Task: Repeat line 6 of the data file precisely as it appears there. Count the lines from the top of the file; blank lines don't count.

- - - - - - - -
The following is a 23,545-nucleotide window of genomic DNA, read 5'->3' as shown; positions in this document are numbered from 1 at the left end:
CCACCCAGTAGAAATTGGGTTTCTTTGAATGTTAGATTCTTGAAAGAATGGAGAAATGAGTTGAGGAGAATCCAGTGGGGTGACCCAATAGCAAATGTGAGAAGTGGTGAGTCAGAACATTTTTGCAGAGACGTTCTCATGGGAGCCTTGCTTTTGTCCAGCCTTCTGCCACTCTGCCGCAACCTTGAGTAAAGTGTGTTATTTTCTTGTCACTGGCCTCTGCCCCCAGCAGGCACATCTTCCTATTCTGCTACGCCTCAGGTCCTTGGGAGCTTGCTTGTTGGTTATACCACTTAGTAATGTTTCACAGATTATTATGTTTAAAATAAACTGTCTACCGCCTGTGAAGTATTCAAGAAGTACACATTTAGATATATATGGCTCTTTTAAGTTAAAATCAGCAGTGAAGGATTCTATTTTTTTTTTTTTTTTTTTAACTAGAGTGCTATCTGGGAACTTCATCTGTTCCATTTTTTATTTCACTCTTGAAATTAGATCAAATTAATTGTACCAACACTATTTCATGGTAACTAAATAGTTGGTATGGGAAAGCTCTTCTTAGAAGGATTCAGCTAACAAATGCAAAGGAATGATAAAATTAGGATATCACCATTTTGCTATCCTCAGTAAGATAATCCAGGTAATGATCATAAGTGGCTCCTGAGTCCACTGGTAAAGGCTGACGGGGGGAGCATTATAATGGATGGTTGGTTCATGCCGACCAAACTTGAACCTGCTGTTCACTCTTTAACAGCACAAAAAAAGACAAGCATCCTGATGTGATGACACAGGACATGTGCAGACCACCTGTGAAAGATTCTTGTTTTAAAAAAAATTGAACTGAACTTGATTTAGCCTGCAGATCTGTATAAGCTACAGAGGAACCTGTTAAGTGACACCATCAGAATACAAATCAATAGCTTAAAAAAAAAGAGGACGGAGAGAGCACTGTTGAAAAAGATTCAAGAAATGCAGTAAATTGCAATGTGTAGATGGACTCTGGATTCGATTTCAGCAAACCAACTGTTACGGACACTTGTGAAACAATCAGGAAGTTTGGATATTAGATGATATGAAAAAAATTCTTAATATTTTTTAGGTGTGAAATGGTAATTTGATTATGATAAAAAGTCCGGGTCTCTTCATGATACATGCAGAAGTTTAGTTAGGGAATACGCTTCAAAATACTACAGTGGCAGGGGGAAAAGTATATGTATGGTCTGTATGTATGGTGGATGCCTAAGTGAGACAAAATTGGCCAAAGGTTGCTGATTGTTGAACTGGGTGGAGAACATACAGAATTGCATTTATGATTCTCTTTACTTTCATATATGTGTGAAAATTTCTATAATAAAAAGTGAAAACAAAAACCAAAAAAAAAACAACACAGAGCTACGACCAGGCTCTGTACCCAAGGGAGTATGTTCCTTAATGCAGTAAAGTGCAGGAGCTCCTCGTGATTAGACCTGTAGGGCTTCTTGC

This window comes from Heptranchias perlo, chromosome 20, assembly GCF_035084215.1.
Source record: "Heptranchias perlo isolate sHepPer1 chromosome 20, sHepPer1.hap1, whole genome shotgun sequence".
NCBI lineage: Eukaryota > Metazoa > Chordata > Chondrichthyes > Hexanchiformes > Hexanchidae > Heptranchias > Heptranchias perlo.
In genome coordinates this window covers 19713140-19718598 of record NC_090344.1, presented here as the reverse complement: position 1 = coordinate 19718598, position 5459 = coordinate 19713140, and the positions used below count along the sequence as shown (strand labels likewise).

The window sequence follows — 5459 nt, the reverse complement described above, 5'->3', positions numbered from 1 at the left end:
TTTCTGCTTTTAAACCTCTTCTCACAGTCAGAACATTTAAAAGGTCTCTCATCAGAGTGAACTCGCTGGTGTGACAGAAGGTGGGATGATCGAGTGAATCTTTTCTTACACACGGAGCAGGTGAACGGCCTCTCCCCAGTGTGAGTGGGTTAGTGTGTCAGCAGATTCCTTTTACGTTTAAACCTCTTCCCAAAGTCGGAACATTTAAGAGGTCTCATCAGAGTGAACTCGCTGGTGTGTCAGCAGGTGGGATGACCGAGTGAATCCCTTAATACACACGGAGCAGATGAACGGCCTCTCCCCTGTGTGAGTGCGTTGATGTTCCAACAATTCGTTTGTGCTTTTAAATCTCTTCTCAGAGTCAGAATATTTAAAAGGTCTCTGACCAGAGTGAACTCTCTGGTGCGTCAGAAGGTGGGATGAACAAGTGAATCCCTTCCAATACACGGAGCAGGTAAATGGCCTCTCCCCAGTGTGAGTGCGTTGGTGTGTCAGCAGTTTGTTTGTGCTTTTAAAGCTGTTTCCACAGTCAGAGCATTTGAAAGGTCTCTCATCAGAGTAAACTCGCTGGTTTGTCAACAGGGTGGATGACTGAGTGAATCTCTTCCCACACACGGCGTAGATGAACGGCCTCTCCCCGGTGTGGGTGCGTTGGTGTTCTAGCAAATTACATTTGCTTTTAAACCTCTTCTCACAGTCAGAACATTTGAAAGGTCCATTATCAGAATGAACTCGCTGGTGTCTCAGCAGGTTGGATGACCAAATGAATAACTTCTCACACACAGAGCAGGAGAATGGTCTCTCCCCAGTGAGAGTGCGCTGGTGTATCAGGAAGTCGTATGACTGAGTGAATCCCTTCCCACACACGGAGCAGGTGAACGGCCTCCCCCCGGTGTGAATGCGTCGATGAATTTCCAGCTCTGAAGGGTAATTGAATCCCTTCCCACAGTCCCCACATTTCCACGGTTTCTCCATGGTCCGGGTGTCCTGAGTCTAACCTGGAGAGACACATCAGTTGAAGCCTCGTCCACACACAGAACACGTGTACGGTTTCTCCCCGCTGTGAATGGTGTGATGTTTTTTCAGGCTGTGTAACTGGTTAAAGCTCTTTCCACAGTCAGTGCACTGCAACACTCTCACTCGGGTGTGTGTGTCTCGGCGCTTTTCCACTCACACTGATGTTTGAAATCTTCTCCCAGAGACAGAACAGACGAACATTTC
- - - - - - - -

In genome coordinates this window covers 19713140-19718598 of record NC_090344.1, presented here as the reverse complement: position 1 = coordinate 19718598, position 5459 = coordinate 19713140, and the positions used below count along the sequence as shown (strand labels likewise).